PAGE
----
It must be stated at the outset that we do not - NOT - approve of the goings on in Mombasa. Even in the most liberal of democracies or the most laid-back of autocracies, bestiality must be frowned upon and snuffed out before it rages like a prairie fire. What happened in Mombasa, and it has happened before, should not be seen by the fairer of the sexes falling on hard times as a legitimate way to earn a living. The men, and it is always men, who contrive to entrap our children in a life of licentious abandon without considering the imperiling of our children's immortal souls must be found out, prosecuted to the fullest extent of the law and hounded out of our country never - EVER - to return.
The moral fabric of this nation is in shreds. We all have had a hand in the sorry state of affairs that we find ourselves in. It is not just the sordid tales of bestiality that prove this to be so - the unquenchable thirst of our elected representatives for the sweet honey that is the Consolidated Fund is a pointer to how low we have sunk. The pursuit of mammon at the cost of our morality has become the raison d'être that is consuming our youth. A year ago, a promising post-graduate student was murdered in unclear circumstances. The rumours surrounding her early passing revolved around illicit narcotics and prostitution. Her name was dragged to the mud. And yet to date no one person has been detained for her death; her parents continue to live their lives not knowing whether their child had fallen victim to gangsters or was a participant in some other sordid tale.
For a decade now, sex-for-grades has been an open secret in our institutions of high learning. Young men and women (yes, men too) are compelled to offer sexual favours to men and women who should know better in order to graduate. It is unclear whether the students deserved the horizontal grades they receive; it is clear that the lesson they take from the Ivory Towers is that one must do what it takes to get ahead in life. It is not enough that you are bright and hardworking; if that fails, shelve your moral qualms and dive into the quagmire. It is the only way that your name will appear in lights and you will be the envy of your peers.
The Roman Catholic Church is among the oldest, most influential and wealthiest organisations in the history of mankind. Yet, in the Twenty-first Century, when not only the soul but the body is at risk, it insists that the moral code it has enforced for millennia is the only code that may apply in our lives. In Kenya, today, it is an open secret that whether one is married or single, in a committed relationship or still searching, sexual libertineness pervades the land. It rare person who has only the one sexual partner. It is there rare person who will take into account the health risks of promiscuity and act accordingly. In the collapse of institutions, including the church, that kept the youth on the straight and narrow, the explosion of sexual abandon has come at a very steep price. It is reported that at least 100,000 persons in Kenya become infected with the Human Immuno-deficiency Virus that sometimes blossoms into full-blown Acquired Immuno-Deficiency Syndrome. This does not take into account the hundreds of thousands more who are stricken with sexually transmitted infections such as syphilis or gonorrhea. Blind to this fact, and blind to the continuing suffering of our youth, the church argues that the use of prophylactics is against God's will! You invite the wrath of the Cardinal and the Archbishop if you use a condom to keep your body safe from infection.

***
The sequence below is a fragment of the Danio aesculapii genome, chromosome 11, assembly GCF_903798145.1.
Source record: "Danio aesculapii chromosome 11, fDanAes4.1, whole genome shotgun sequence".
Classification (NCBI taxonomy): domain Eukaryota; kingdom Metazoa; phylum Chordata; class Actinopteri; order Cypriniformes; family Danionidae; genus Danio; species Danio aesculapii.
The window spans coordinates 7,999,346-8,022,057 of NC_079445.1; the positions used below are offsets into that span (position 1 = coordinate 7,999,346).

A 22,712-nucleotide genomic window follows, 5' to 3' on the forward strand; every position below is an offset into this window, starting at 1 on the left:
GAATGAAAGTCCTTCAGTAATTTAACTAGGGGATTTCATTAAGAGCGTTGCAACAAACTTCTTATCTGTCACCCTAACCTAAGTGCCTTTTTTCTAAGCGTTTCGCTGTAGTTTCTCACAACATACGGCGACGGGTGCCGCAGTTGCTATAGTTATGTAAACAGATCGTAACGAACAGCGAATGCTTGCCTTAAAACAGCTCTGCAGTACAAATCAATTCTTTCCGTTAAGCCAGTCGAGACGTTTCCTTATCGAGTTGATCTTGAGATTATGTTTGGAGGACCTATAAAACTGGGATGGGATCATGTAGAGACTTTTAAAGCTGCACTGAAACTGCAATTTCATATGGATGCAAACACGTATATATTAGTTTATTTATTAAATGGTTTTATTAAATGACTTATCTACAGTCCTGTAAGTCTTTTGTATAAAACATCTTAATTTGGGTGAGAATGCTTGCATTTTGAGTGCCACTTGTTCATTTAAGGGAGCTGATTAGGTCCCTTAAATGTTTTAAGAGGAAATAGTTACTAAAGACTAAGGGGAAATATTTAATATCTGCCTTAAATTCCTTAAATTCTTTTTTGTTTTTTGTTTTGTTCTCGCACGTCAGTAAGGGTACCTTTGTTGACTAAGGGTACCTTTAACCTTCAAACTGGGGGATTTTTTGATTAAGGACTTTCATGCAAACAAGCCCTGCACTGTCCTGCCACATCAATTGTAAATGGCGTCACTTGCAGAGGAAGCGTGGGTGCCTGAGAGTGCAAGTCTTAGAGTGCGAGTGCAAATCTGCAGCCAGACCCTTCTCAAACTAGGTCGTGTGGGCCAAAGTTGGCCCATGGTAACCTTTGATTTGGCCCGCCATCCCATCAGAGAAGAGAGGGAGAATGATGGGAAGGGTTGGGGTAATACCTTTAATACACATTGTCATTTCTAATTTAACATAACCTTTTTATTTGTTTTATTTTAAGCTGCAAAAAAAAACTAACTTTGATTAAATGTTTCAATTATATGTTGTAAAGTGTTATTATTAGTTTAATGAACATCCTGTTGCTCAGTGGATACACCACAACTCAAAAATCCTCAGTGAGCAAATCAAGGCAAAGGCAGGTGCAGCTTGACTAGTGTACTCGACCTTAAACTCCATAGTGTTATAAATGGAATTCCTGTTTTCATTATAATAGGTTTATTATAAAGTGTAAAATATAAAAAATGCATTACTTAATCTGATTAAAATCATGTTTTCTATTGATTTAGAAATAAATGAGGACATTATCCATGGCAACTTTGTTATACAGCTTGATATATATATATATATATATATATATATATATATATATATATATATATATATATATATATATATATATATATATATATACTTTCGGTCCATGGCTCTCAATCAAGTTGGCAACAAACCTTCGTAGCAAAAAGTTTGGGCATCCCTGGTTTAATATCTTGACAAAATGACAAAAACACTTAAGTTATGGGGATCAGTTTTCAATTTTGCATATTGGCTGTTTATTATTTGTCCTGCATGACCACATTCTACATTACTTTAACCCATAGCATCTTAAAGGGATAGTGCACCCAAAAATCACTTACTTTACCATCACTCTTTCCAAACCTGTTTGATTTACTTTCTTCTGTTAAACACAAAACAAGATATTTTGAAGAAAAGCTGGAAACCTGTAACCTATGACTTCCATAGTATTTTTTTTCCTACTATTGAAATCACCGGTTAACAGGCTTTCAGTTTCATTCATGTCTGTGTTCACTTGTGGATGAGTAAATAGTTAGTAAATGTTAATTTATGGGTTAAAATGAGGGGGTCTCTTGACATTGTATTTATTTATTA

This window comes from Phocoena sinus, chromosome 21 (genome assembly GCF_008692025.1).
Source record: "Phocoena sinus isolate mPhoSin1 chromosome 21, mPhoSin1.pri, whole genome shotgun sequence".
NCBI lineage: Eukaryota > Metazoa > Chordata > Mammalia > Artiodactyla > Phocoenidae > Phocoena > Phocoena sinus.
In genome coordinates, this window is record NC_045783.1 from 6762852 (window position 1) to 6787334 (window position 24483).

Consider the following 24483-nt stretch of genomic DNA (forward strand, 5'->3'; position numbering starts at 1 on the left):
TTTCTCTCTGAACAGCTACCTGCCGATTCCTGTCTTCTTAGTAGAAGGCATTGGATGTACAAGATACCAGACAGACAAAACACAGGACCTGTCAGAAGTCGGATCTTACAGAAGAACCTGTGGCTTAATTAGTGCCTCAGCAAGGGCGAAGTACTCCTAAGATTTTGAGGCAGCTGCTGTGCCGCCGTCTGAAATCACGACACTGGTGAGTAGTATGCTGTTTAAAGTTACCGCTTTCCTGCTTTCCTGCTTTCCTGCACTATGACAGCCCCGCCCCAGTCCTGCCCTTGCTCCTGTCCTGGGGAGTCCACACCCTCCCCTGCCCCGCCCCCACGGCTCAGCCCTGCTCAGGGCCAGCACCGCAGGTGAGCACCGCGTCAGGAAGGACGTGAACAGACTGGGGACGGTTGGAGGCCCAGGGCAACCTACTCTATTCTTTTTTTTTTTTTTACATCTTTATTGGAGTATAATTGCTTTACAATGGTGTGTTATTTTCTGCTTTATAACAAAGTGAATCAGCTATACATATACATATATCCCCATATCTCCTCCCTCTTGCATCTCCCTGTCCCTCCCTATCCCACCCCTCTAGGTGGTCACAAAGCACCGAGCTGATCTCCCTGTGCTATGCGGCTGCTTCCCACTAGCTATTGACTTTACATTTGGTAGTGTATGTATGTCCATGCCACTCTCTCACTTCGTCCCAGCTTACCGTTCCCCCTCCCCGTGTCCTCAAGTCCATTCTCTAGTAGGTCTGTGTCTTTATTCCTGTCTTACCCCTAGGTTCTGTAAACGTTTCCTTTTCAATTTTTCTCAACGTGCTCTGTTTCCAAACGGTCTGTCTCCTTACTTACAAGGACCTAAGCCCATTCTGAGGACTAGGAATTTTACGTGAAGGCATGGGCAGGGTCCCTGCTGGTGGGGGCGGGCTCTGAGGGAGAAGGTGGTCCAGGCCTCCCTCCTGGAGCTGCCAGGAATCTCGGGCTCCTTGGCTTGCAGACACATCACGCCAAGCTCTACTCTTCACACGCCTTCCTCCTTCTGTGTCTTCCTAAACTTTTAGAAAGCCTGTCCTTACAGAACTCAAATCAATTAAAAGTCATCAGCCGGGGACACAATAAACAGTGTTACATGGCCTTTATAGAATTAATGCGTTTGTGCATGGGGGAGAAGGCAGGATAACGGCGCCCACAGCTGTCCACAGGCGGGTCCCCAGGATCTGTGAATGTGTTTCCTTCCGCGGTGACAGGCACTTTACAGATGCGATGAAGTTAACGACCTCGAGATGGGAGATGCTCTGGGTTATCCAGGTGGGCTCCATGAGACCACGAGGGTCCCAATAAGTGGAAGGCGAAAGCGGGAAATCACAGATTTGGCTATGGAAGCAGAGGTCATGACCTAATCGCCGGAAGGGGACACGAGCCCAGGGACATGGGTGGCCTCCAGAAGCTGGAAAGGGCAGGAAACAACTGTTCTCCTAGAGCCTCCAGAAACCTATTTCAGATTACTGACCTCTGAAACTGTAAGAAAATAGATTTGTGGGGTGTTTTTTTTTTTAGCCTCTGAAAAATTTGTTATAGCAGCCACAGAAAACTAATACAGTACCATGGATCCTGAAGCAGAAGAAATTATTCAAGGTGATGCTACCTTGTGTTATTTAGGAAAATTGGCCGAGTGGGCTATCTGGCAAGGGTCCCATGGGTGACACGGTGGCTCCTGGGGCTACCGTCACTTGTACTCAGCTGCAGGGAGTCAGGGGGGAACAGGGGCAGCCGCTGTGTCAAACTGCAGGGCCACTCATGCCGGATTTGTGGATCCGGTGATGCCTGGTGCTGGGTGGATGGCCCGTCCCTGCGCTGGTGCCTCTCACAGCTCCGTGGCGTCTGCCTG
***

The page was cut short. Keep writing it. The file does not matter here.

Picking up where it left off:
It is with regard to sex that you can tell how low we have fallen. But sex is just one of the areas where we can measure our moral strengths. IN other areas, we are just as condemned. We turn a blind eye to our friends and relatives when they steal; we argue that every one does it and it is the poor sap who will not take a five-fingered discount when the opportunity presents itself. We turn a blind eye to the neighbour who uses violence, whether physical or linguistic, against their family. We argue that what happens behind closed doors is the business of the residents of that house. We celebrate our young when they cheat to pass their exams. We argue that the ends justify the means employed. We are not shy about cutting corners when constructing buildings. And like the proprietor of the ill-fated building that collapsed recently in Bangladesh, we will scurry and hide from the long arm of the law when disaster strikes.
The moral messages we pretend to impart on our children are the empty words that we offer our creator every day we lie, cheat or steal. We should no longer be surprised when our youth, seeking the lucre that comes with being bad, engage in risky acts to make a fast shilling regardless of the risks to their lives or their souls. When we allow anyone and everyone with a fat wallet to get away with murder, we have no business feigning outrage at the immoral acts of those that get caught.